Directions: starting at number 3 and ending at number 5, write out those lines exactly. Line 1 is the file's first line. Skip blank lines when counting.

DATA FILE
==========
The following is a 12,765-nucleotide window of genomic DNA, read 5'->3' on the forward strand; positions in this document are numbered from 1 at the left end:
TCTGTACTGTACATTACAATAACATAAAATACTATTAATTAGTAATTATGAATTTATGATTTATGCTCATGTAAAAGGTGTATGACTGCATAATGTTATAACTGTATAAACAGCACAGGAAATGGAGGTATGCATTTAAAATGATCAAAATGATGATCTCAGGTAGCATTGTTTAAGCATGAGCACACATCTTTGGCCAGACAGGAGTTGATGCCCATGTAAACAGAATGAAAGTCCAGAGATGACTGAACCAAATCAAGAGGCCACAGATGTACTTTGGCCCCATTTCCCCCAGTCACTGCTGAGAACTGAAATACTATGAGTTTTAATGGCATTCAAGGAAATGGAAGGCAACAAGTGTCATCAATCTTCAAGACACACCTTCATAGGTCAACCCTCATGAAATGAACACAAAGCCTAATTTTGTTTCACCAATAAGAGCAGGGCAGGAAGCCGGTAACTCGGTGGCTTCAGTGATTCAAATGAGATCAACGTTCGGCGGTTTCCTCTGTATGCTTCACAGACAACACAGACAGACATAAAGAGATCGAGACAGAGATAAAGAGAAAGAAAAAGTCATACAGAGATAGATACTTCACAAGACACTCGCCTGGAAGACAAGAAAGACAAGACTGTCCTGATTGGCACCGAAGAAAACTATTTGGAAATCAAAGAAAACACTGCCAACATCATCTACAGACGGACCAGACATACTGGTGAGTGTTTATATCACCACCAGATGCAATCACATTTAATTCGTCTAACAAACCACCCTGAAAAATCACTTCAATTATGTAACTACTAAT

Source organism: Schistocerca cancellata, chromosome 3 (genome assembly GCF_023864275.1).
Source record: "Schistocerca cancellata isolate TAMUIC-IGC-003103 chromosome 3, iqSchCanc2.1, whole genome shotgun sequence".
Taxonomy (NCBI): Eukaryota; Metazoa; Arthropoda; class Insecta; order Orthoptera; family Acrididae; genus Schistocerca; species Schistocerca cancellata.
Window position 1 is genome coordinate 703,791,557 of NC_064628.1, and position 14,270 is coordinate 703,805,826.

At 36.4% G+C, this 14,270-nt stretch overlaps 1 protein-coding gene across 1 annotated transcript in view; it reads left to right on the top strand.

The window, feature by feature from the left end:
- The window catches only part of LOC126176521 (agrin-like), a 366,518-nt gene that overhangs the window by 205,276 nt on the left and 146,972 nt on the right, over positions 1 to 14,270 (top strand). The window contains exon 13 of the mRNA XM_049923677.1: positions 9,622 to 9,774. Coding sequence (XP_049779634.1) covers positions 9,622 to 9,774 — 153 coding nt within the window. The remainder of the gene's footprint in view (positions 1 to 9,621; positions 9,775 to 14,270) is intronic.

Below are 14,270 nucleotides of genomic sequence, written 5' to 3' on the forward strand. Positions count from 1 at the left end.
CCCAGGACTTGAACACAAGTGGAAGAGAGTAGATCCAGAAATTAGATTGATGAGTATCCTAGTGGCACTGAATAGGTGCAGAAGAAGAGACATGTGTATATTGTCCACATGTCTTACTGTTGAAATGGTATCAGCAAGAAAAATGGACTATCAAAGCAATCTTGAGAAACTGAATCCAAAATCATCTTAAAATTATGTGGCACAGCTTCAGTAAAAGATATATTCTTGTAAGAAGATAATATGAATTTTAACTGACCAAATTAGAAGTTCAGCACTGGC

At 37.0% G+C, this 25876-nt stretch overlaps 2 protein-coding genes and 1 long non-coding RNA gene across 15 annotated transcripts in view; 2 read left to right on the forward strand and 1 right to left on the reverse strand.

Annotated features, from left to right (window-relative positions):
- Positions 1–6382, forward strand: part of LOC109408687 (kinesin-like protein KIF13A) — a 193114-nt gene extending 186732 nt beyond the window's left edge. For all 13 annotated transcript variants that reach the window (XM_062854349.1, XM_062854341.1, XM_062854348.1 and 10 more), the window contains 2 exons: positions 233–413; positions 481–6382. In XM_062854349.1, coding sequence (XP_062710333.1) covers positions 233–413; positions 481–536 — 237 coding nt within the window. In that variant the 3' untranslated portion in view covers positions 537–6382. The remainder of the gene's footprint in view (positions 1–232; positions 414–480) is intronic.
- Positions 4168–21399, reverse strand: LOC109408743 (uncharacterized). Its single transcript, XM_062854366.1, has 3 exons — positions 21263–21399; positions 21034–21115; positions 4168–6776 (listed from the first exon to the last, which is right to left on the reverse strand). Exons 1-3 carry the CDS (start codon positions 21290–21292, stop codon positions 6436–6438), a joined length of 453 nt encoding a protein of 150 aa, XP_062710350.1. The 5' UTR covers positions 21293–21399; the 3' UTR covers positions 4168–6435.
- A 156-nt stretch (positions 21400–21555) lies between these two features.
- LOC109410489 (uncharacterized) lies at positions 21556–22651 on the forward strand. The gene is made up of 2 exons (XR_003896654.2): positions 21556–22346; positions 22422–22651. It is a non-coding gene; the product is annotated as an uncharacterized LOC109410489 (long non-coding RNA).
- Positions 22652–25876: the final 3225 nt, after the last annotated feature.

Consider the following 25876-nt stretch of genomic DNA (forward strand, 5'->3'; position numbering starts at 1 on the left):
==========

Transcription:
Source organism: Schistocerca cancellata, chromosome 3 (genome assembly GCF_023864275.1).
Source record: "Schistocerca cancellata isolate TAMUIC-IGC-003103 chromosome 3, iqSchCanc2.1, whole genome shotgun sequence".
Taxonomy (NCBI): Eukaryota; Metazoa; Arthropoda; class Insecta; order Orthoptera; family Acrididae; genus Schistocerca; species Schistocerca cancellata.